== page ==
Directed by Marion Hänsel
Though its aftertitles detailing the history of French nuke experiments suggest otherwise, writer/director Marion Hänsel’s Black Ocean is not a political treatise or a history lesson, instead taking advantage of the remote, isolated environments in which the experimentation took place – as well as the monumental imagery of the act itself – in order to communicate a more universal story about the power of awe.
Ocean principally follows three young sailors (Romain David, Adrien Jolivet, Nicolas Robin) on a French naval vessel in 1972, who are on course for an unknown destination in order to help carry out the bomb tests they’ve yet to personally witness. The film is essentially divided into two parts: before and after the blast. Before the blast, we spend a lot of time quietly observing the sometimes-friendly, sometimes-oppositional patter and play between the youngsters as they try to stay awake through interminable watch shifts and quietly ponder the lives they left behind.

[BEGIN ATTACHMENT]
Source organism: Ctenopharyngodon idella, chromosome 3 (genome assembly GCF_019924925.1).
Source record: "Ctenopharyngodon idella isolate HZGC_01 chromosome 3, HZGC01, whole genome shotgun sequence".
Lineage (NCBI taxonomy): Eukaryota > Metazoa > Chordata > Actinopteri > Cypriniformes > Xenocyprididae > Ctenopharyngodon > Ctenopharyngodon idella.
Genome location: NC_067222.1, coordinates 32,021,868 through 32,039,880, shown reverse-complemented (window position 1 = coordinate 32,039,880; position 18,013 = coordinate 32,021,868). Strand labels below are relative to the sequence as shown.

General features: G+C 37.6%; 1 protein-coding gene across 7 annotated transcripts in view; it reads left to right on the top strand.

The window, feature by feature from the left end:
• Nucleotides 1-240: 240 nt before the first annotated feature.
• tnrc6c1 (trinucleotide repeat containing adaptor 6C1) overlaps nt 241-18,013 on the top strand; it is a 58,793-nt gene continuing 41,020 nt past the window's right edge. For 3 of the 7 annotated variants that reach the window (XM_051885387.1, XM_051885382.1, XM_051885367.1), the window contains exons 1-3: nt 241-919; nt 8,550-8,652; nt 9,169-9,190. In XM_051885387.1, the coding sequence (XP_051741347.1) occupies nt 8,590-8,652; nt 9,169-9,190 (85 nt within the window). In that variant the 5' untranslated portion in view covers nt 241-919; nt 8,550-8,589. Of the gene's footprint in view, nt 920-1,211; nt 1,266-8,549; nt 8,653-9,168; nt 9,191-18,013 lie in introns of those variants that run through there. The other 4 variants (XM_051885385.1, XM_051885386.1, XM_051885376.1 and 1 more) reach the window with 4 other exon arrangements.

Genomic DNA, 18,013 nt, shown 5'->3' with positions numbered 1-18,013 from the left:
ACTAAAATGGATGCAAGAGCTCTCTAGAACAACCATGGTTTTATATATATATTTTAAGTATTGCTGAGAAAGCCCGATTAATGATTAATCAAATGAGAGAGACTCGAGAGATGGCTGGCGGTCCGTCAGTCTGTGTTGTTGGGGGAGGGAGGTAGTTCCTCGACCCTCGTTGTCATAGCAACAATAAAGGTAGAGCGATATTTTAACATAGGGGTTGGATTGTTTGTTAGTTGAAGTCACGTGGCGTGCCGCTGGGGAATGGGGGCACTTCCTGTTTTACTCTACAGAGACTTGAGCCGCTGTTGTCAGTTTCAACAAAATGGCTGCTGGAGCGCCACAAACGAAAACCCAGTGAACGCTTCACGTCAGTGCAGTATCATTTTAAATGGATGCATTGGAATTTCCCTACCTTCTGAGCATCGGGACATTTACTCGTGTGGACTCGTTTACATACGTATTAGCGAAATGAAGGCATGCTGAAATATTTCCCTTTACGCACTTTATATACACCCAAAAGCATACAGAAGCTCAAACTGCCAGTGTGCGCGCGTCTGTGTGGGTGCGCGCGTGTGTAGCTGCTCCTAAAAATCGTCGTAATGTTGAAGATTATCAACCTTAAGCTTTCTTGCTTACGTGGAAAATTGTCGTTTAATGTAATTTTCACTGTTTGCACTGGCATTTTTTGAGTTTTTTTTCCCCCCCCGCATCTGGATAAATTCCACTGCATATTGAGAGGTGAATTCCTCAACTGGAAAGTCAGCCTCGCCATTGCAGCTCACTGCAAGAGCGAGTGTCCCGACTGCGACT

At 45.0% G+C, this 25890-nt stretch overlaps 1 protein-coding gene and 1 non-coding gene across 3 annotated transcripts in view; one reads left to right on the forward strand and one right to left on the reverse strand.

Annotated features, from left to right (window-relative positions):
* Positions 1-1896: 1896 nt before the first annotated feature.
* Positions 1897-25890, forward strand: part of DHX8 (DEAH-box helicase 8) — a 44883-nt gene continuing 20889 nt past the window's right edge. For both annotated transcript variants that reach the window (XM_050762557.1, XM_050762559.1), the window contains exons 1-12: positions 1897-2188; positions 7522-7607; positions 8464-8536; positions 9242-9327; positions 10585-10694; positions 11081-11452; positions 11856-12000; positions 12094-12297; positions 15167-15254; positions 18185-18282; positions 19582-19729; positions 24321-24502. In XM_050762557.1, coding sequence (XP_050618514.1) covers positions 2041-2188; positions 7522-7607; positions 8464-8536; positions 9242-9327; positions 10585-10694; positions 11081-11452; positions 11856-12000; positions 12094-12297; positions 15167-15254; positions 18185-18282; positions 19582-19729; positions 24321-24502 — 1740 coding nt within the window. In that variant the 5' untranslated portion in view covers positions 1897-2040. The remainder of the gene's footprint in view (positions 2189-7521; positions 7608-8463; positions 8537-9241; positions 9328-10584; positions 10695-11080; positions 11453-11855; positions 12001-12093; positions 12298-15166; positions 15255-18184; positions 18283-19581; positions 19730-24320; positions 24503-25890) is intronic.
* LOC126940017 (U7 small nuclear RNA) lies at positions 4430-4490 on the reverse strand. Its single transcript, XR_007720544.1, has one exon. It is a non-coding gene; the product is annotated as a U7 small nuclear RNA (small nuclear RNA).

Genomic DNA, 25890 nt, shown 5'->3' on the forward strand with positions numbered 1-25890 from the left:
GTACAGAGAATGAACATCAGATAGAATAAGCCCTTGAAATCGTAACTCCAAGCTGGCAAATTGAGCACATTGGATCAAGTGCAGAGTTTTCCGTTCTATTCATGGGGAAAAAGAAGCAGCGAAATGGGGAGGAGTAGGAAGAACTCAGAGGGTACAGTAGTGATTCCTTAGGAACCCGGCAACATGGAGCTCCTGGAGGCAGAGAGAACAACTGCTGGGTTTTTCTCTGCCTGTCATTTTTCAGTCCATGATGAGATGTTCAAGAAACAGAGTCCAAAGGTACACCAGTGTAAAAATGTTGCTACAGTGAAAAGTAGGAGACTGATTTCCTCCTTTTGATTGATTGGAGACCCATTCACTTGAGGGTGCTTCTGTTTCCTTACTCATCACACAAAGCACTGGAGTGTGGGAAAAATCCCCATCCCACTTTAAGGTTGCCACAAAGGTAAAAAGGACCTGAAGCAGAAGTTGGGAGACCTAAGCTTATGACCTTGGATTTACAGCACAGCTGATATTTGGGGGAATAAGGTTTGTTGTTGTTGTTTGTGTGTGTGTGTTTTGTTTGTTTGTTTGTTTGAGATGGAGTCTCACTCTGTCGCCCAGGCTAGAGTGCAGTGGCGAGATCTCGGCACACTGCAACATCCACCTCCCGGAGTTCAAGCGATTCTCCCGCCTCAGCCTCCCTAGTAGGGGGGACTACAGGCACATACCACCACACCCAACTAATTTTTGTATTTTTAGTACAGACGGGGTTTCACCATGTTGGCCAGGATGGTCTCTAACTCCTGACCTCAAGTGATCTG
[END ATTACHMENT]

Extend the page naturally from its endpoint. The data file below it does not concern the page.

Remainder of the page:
Maybe a little too quietly – Hänsel’s sailors occasionally get mildly rowdy, but too frequently succumb to long bouts of looking solemnly into the distance, at least in the first half of the film. There’s also a naggingly obvious bit of backstory whose significance is too-often underlined involving a treacherous childhood walk through a river and a buried message. For the most part, however, Hänsel keeps things refreshingly unfettered, with the most loaded relationship in the film belonging to one of the young men and the bright-eyed dog who follows him around.
Once the bomb hits, Ocean necessarily shifts gears and turns into a somber meditation on what it is to witness an event that irrevocably shifts your understanding of the world. It’s this difficult-to-depict circumstance that Hänsel mostly succeeds in evoking in the viewer thanks to the effectively low-key performances, mostly efficient writing and stunning cinematography. Despite a late-film lapse into excess sentimentality (thanks to unnecessary use of voiceover-from-the-future), and the unnecessary “political statement” packaging, Black Ocean is transportive and touching.